As for the ground stability, I don't think I will be giving up anything in my particular case. Could a ground loop happen?? Sure, but I think my speeds will be low, and I have another trick up my sleeve for tail wheel stability during ground operations that I will share as it unfolds.

Last, though this does not directly address your question, I want to be in an enclosed cabin. Center of drag, in the typical pusher side by sides could increase the likelihood of a bunt over at higher speeds under certain rotor loading conditions. A tractor can handle this better, again, all things held equal.

That's the best I can do for right now.
 

Alan_Cheatham

Member
Joined
Nov 14, 2003
Messages
1,972
Location
Dallas, Texas
All things held equal, the puller will be more stable due to thrust being in front of the longitudinal center of gravity.
You may want to read Doug Riley's comments here about puller vs pusher:
https://www.rotaryforum.com/threads/food-for-thought.6863/post-165683

As for the ground stability, I don't think I will be giving up anything in my particular case.
While the tail-dragger gyro is workable there are a few ground handling quirks compared to other designs.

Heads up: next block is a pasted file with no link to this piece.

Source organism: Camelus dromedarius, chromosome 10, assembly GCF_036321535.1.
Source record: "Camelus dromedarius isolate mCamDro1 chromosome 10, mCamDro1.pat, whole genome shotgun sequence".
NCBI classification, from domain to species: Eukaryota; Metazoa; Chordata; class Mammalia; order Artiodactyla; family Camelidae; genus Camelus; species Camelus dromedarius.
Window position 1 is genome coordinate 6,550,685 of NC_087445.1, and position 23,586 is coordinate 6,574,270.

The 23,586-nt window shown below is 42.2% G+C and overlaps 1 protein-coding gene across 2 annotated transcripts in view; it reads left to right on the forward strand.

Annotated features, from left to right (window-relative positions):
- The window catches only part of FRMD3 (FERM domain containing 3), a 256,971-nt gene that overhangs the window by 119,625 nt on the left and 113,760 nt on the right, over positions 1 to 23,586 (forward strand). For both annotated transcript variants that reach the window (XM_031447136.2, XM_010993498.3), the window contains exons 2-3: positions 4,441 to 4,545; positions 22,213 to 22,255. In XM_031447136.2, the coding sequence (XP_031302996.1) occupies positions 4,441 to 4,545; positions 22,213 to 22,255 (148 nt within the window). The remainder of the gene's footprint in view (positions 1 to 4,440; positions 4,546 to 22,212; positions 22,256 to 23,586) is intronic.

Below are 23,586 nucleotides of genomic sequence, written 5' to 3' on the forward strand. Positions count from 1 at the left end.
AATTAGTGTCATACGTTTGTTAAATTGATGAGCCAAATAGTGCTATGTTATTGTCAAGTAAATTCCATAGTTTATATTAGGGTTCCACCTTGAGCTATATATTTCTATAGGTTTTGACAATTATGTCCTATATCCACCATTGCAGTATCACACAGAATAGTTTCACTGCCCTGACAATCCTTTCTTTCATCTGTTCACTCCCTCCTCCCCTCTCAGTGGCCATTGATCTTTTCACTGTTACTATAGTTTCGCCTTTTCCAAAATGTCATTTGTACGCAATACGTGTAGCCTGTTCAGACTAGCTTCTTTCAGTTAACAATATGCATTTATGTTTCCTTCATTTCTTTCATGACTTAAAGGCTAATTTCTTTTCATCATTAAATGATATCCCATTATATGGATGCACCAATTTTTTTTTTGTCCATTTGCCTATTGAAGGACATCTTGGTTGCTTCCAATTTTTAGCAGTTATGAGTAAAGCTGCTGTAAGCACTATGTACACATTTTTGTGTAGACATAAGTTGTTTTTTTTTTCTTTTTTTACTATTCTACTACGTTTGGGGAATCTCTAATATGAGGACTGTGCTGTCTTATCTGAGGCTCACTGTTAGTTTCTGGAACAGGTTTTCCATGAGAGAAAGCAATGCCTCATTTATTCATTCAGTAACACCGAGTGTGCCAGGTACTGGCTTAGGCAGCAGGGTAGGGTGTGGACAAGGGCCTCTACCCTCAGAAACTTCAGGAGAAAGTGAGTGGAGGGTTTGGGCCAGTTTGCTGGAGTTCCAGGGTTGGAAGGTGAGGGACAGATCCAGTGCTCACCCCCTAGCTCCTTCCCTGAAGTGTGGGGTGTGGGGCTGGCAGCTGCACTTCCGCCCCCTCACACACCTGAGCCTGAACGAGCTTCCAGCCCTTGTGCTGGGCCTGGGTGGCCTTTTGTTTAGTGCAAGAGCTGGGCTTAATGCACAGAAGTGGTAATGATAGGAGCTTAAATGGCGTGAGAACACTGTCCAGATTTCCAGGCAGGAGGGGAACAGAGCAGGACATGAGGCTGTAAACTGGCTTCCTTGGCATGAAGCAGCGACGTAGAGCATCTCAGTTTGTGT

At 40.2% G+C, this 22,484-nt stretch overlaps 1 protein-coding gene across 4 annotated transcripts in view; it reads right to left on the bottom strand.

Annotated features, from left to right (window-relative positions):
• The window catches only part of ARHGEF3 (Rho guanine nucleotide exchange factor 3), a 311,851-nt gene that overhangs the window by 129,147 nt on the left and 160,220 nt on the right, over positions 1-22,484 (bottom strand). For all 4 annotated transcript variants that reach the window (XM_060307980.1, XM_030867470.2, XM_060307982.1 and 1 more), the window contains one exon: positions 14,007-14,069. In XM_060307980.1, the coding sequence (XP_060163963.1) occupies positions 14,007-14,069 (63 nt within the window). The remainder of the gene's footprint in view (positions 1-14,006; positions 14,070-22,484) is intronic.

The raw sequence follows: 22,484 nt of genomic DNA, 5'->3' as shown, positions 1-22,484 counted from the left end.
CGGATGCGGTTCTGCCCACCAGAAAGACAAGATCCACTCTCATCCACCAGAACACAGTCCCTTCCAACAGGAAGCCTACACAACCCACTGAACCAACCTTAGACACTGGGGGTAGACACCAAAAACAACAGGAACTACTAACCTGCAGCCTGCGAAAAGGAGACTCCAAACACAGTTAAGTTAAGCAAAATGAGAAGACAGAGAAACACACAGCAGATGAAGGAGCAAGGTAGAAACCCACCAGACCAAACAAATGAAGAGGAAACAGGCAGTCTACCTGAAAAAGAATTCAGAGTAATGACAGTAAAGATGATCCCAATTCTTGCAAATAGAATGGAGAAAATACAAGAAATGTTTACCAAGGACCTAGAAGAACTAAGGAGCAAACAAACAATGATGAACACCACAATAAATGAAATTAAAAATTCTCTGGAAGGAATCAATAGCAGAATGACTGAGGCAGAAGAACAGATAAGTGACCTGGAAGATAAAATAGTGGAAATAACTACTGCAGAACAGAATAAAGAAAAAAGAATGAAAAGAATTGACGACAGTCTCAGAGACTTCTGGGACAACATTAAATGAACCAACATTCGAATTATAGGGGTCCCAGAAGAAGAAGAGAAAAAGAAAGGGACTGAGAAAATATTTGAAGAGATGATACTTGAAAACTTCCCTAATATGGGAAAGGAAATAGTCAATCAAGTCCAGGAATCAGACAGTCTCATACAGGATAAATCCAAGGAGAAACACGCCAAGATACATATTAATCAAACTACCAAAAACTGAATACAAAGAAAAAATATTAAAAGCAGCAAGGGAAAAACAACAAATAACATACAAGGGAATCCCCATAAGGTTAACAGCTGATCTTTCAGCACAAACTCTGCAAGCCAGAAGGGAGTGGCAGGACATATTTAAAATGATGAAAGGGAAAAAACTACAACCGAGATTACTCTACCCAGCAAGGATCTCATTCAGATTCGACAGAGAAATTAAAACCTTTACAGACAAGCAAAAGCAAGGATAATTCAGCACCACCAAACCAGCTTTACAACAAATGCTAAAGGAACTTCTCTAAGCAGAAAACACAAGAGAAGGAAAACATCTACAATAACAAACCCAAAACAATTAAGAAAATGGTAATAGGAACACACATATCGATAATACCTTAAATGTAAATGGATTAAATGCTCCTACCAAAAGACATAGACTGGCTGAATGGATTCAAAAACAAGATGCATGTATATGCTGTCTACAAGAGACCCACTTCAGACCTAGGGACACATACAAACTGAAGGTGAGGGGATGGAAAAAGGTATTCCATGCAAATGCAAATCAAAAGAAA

For one, because the rotor is a given distance behind the main gear (lever arm) pilots have found that when the rotor is producing lift a roll input will cause an opposite yaw. A right roll will pull the fuselage right causing a left yaw.

Another is for every degree the tail-dragger sits on it's tail an extra degree of forward rotor head tilt will be needed to level the rotor to the horizontal.
Being able to level the rotor to kill lift aids or is essential to rotor management, especially in windy conditions. Many of the old winged tractor gyros, which didn't have tilting heads, succumbed to ground accidents because they couldn't level the rotor to kill lift after a landing only to be blown over.

Another caution with a tractor configuration due to it's longer length is rotor to tail clearance, at low rpm the rotor can strike the tail so centrifugal teeter limiters and a stick lock are considered a must on many designs.